In some European countries, the highest academic qualification a person can achieve is known as habilitation. In order to achieve this level of qualification, the candidate must have already earned a doctorate degree. The candidate must then perform intensive independent research and write a thesis outlining his or her work. In some countries, habilitation is required before a professor is allowed to teach unsupervised or becomes the supervisor of doctoral candidates. Completing the process usually takes from four years to a decade.
The tasks a scholar must complete to earn habilitation are similar to those required to earn a PhD or professorial tenure, but they tend to be much more strenuous than either achievement requires. The candidate must act entirely independently without the guidance from a faculty supervisor or board that a PhD candidate would receive. A strong record of research and contribution to the field is essential. To earn habilitation in one of the sciences, the candidate must publish dozens of research papers in recognized scientific journals. If the candidate's field of study is humanities, he or she may be required to write a book that is accepted for publication.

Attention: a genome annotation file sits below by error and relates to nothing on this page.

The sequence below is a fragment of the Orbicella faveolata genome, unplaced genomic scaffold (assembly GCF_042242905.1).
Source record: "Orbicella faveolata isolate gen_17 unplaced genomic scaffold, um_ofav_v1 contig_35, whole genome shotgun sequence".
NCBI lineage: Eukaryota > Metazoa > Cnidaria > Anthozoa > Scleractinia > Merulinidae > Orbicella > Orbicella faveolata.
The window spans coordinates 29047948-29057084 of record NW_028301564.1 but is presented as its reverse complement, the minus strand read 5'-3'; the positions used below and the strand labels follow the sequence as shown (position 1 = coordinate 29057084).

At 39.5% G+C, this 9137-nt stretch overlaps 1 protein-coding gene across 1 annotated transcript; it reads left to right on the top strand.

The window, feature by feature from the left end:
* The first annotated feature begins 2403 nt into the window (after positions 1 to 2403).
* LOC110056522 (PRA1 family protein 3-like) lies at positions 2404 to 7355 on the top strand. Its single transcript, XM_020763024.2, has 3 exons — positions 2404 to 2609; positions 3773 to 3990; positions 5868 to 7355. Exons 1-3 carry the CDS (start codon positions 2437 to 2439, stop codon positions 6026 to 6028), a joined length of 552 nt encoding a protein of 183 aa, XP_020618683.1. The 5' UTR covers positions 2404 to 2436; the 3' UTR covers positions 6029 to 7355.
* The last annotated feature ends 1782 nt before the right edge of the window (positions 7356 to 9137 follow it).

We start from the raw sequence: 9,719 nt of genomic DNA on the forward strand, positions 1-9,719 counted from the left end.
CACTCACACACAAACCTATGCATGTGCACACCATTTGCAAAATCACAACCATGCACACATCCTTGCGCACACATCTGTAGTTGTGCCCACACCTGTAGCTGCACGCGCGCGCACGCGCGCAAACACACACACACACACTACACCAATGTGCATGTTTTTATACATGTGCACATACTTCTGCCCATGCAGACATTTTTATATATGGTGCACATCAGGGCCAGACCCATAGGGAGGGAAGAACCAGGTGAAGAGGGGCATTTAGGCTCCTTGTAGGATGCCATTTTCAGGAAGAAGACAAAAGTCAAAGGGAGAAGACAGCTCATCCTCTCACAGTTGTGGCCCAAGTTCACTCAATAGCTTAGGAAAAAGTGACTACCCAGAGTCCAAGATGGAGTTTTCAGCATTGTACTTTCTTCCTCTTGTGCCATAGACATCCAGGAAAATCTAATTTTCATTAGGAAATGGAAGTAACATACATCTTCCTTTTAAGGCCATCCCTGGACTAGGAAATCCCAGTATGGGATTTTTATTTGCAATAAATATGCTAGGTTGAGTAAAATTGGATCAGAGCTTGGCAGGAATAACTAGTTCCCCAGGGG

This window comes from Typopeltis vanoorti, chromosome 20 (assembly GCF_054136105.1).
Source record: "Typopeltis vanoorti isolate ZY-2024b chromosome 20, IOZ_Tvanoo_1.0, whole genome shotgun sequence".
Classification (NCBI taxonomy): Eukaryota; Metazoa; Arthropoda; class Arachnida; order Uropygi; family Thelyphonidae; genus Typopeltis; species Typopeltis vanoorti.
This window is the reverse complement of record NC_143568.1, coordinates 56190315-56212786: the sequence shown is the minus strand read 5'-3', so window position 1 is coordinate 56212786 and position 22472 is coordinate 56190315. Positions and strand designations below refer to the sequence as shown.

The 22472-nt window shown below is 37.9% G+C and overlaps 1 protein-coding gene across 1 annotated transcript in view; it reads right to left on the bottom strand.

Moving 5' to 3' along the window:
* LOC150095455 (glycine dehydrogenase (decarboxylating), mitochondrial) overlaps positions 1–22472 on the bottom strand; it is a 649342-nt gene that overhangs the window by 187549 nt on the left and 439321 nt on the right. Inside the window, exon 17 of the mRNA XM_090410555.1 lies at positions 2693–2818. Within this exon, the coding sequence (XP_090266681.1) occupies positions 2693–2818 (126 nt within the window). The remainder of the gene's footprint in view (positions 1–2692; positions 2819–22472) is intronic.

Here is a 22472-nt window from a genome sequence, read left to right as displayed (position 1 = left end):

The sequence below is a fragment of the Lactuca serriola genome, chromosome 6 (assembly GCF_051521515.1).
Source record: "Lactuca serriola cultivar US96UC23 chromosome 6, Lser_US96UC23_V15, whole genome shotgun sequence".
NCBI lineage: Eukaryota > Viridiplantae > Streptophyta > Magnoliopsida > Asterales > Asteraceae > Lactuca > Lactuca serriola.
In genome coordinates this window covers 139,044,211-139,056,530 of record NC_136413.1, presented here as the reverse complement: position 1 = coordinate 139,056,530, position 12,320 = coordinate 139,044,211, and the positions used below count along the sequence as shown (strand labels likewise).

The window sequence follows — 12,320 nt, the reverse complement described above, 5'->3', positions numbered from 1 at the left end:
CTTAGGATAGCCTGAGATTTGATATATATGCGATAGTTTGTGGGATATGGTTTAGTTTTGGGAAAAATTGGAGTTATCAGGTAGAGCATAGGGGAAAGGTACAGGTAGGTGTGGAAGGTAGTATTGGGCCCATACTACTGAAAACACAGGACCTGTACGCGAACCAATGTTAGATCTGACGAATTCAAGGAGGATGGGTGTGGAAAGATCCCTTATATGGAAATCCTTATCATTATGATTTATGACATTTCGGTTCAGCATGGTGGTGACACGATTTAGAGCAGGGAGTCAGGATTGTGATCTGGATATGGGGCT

European countries that offer habilitation include Spain, the Czech Republic, and Austria. Most countries in the former Soviet Union also offer this type of certification, including Russia, Lithuania, and the Ukraine. Requirements vary from country to country. In some countries, habilitation is used as a way to prove the ability of prospective professors.
In some parts of Germany, it is considered a certification for professors rather than an academic degree. The certificate confirms that the holder is qualified to teach at a university without supervision. Upon earning the certification, the professor is given permission to teach a specific subject for the rest of his or her life. In this case, it is similar to earning tenure in the United States or Great Britain. In France, earning habilitation allows a professor to oversee research being performed by doctorate students. In both countries, teaching ability is analyzed along with the other requirements.
In Poland, habilitation is essentially a second-level doctorate degree. In order to earn it, the candidate has to publish a dissertation after years of research and study in the field. Technically, the law allows a professor holding a first-level doctorate degree to teach at a university, though a teacher is rarely hired without the second-level degree.